Mountain Lion Killed in Kentucky - First Confirmed Sighting Since Before the Civil War

Aug. 1, 2014

Mountain lion killed in Kentucky

 
 

A Kentucky Department of Fish and Wildlife officer killed a mountain lion on a Bourbon County farm (near Paris KY) on Monday, marking the first confirmed sighting of a mountain lion in KY since before the Civil War. 

Read More http://www.cincinnati.com/story/news/local/2014/12/16/first-puma-found-kentucky-since-civil-war/20487277/

 

 

 

 

 

Earlier this Year in Jefferson County Ohio this sighting was reported:

Mountain lion spotted roaming in southeast Ohio by wildlife officer

By D'Arcy Egan, The Plain Dealer 
on July 30, 2014 at 4:04 PM, updated July 30, 2014 at 6:16 PM

http://www.cleveland.com/outdoors/index.ssf/2014/07/mountain_lion_spotting_roaming.html#incart_related_stories

 Email information from ODNR -Xenia Office regarding Mountain Lion Sighting on Tuesday night, July 29.
Timothy J Rourke
State Wildlife Officer
Ohio Division of Wildlife
1076 Old Springfield Pike
Xenia, OH 45385
 
 
As you may be aware, there was a mountain lion sighting in Jefferson County last night. Below you’ll find information about the sighting, mountain lions in general, and a link with very informative national information. If you need further information to answer public inquiries, let me know.
 
Please direct media calls to Jamey Emmert, Wildlife Communications Specialist District 3 (cell 330.802.9152).
 
Mountain lion information
(Also called cougar, puma, panther, painter and catamount)
 
Ohio sighting facts:
  • An ODNR wildlife officer observed what appeared to be a mountain lion in the Wintersville area near Fernwood State Forest (Jefferson County, near Steubenville) around 6:00 p.m. on 7/29/2014. Wildlife Officers as well as local law enforcement are in the area and the wildlife district three office is taking reports of any sightings. An advisory was sent to local media last night, and the sighting was posted on Facebook. Safety tips were sent to local schools for distribution to athletic and cross country teams.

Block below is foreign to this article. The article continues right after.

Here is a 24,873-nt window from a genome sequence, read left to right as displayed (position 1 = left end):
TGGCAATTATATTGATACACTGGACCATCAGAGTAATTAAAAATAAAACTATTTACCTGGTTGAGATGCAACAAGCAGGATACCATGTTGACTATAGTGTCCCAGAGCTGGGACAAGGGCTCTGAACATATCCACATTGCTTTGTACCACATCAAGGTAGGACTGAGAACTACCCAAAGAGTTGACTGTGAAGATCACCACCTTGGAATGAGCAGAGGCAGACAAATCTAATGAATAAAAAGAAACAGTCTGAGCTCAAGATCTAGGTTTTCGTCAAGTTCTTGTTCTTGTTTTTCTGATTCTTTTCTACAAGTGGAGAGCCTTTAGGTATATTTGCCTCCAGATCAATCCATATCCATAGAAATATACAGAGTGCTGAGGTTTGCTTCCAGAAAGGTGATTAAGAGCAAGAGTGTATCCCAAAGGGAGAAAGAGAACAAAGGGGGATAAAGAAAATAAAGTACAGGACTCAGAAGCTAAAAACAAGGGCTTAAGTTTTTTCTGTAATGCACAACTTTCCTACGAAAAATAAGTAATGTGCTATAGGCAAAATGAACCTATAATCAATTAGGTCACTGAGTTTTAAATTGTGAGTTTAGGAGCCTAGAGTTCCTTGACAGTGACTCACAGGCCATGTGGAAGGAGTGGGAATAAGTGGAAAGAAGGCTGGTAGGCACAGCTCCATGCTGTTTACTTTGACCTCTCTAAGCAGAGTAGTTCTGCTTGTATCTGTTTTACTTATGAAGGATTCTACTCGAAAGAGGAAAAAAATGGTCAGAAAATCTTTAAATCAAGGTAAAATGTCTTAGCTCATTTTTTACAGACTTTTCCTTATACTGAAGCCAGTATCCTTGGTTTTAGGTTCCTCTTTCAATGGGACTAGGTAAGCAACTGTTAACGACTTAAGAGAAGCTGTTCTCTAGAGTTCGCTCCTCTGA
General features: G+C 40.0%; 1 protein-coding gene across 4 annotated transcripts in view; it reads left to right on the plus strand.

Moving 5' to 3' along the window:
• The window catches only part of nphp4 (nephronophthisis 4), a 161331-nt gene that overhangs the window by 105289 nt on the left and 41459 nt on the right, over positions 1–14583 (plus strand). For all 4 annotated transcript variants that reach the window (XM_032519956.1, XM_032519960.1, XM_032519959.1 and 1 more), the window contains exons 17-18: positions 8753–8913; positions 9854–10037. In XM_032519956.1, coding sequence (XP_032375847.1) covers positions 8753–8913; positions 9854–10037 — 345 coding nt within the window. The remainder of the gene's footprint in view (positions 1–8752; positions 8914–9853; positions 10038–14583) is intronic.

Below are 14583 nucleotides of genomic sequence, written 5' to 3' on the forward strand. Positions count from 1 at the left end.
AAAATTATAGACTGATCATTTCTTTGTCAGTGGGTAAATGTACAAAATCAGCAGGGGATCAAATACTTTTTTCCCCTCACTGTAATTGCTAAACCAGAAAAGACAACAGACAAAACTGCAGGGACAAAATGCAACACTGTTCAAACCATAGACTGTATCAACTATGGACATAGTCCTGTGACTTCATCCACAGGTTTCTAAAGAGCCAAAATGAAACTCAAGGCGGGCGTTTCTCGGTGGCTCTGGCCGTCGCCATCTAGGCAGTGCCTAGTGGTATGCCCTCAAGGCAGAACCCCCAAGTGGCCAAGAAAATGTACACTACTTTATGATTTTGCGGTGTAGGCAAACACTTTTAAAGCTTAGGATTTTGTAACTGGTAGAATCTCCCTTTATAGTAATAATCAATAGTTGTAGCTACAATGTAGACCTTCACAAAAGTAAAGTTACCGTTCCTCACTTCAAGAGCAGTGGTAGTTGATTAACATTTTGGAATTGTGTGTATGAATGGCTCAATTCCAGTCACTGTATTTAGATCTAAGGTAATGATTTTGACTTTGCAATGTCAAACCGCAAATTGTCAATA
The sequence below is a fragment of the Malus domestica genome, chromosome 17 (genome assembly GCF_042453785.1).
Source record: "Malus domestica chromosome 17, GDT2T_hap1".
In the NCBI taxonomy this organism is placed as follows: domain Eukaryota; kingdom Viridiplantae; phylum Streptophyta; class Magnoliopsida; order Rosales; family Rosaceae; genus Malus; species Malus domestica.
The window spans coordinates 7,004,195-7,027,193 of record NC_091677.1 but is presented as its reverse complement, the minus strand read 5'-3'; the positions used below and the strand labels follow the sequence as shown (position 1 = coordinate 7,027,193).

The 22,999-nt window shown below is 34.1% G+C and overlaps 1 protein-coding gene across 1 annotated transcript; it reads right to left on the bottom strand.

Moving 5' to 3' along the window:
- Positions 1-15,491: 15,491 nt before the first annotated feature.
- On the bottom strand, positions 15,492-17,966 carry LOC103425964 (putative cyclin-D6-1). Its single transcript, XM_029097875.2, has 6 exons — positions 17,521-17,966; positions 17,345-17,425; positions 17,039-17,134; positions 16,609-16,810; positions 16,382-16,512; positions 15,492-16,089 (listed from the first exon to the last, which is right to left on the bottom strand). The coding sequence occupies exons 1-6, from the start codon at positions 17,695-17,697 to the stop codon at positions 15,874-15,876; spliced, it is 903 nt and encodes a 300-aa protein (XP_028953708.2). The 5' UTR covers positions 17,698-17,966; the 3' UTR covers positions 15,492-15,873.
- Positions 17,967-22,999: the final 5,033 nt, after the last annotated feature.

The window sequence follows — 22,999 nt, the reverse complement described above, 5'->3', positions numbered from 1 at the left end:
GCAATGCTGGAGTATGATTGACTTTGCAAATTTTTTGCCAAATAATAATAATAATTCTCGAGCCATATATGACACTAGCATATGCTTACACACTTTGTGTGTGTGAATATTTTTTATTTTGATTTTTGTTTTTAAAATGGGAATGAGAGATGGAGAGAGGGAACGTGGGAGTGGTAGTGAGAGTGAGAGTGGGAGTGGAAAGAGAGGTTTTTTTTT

• At this time, details about this animal are unknown. Officials are reviewing records of individuals that have or had captive mountain lions in the area. Reports of mountain lion sightings have been made to the division over the years.  To date, these reports turned out to be released/escaped captive animals or the misidentification of other animals.
 
  • If this animal is wild, biologists indicate that it could be a young male that is moving through the area. These animals can move quickly, traveling more than 20 miles in a day.
 
General mountain lion facts:
The mountain lion is essentially a carnivore with a primary diet including birds, white-tailed deer fawns, and rodents.
 
Mountain Lion size and description: Head and body: 42 to 52 inches, tail 30 to 36 inches, height at shoulder 26 to 31 inches. Weight range: 70 to 170 pounds. A large, tawny to grayish feline with dark-tipped long tail.
 
For comparison, Bobcat: Head and body: 25 to 30 inches, tail 5 inches, height at shoulder 15 to 23 inches, weight range 15 to 35 pounds. Sandy in color with vague black spots, stubby tail tipped black on top and white underneath.
 
National perspective:
The mountain lion has a wide distribution, from Canada to South America. Formerly distributed throughout North America, the mountain lion is now found mostly in the remote areas of the western U.S., as well as western Canada and much of Mexico. A small population also exists in southern Florida.
 
Western cougar populations have been increasing since the 1960s, largely due to increased legal protection for the cats and to the growth and expansion of prey populations. Prominent cougar experts believe there may now be more mountain lions in the West than there were before European settlement.
 
National evidence suggests that the species is beginning to re-colonize in states adjacent to established populations. More info as well as maps of national confirmed sightings can be found herehttp://www.cougarnet.org
 
 

Mountain lion reports not new in Ohio, but verified sightings are rare

By D'Arcy Egan, The Plain Dealer 
on July 31, 2014 at 2:32 PM, updated July 31, 2014 at 3:44 PM

http://www.cleveland.com/outdoors/index.ssf/2014/07/mountain_lion_reports_not_new.html

Mountain Lion - Wikipedia

http://en.wikipedia.org/wiki/Cougar